Advice on Digital Design for the Color-blind

Estimates say that about 8% of men and 0.5% of women are born color-blind. These numbers may seem low, but if you have your digital signs in high traffic areas, you need to consider the probability that some in your audience may be color-blind. As such, we thought we’d give you the rundown on color-blindness and some digital design tips to help.

The idea that color-blind people only see grey is a myth. Color-blindness is the reduced ability to distinguish between certain colors, and only a tiny percentage of people are born with monochromatic vision. The most common types of color-blindness are the inability to recognize blue/yellow or red/green, with the latter being more common.

Plan on more than 99% of your audience being able to see colors. With over 16 million colors displayed on each digital sign, though, the trick is to use the right ones in the right way.

We’ve talked about color perception and contrast in a previous digital signage design tips article, and this might be a good time to read it if you already haven’t.

For color-blind viewers – contrast is the most important design element. Contrast, or using different shades of colors, creates separation for someone who can’t perceive the entire color spectrum. Color-blind people can’t perceive as many shades of particular colors as most of us can. If you use two shades of green in your design, one needs to be bright and one needs to be dark. The same goes for using red and green – if they’re both the same shade, color-blind viewers won’t see the difference.

We found this great list of design tips from, and we suggest you read their entire article, because it has more information and terrific visual examples:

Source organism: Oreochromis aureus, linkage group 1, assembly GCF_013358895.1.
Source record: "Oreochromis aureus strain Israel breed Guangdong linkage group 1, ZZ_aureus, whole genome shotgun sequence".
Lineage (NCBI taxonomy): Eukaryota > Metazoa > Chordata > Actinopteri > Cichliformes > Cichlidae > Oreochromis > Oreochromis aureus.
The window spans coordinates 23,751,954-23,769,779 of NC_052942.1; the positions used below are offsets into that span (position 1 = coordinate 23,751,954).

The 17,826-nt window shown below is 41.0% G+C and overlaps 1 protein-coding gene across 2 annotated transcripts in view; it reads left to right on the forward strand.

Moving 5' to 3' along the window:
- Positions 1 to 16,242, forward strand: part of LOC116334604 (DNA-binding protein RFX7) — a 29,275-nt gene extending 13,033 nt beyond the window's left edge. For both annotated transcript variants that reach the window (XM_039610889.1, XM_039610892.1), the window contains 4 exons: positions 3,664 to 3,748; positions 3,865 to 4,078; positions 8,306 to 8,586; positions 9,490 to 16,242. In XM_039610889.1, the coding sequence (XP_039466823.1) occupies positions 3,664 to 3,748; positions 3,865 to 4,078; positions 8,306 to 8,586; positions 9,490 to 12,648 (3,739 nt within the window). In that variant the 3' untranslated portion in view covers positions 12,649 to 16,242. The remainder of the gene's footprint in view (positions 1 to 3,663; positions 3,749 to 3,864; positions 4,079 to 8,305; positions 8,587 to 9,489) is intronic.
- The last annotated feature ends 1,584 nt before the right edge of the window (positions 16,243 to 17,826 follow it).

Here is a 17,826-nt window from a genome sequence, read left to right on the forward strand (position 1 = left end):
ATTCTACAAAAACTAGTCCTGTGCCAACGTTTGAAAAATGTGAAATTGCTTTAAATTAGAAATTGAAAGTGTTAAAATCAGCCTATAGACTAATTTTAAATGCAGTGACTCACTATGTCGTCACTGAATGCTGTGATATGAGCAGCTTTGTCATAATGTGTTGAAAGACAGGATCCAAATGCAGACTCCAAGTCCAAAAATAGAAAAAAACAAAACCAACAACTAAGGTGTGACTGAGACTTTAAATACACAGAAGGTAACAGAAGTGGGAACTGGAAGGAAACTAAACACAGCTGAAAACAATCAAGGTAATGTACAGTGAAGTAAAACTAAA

• Avoid the following color combinations, which are especially hard on color-blind people: Green & Red; Green & Brown; Blue & Purple; Green & Blue; Light Green & Yellow; Blue & Grey; Green & Grey; Green & Black
  • Make it monochrome: Using various shades of a single color instead of multiple colors is of course the most surefire way to avoid color-blindness issues.
  • Use high contrast: Color-blind people can still perceive contrast, as well as differences in hue, saturation and brightness. Use these to your advantage. (Hint: many color-blind individuals report being able to better distinguish between bright colors rather than dim ones, which tend to blur into one another.)
  • Use thicker lines: Some mildly color-blind people are able to see a color, but only if there’s a sufficient “mass” of it. If a line of color is too thin, it won’t show up as the right color.
  • Don’t assume colors will signal emotions in and of themselves: If you’re using red to signal “bad,” “warning,” or “watch out,” consider adding another symbolic element to get the point across to color-blind viewers.


  • Want to take the color-blind test?
  • If you are not suffering from a color vision deficiency it is very hard to imagine how it looks like to be colorblind. The Color BLIndness Simulator can close this gap for you. Just play around with the sample picture or upload your own images. Please make sure that you just use JPG, GIF or PNG images with a size below 600kB.
  • Color Oracle is a free color blindness simulator for Window, Mac and Linux. It takes the guesswork out of designing for color blindness by showing you in real time what people with common color vision impairments will see.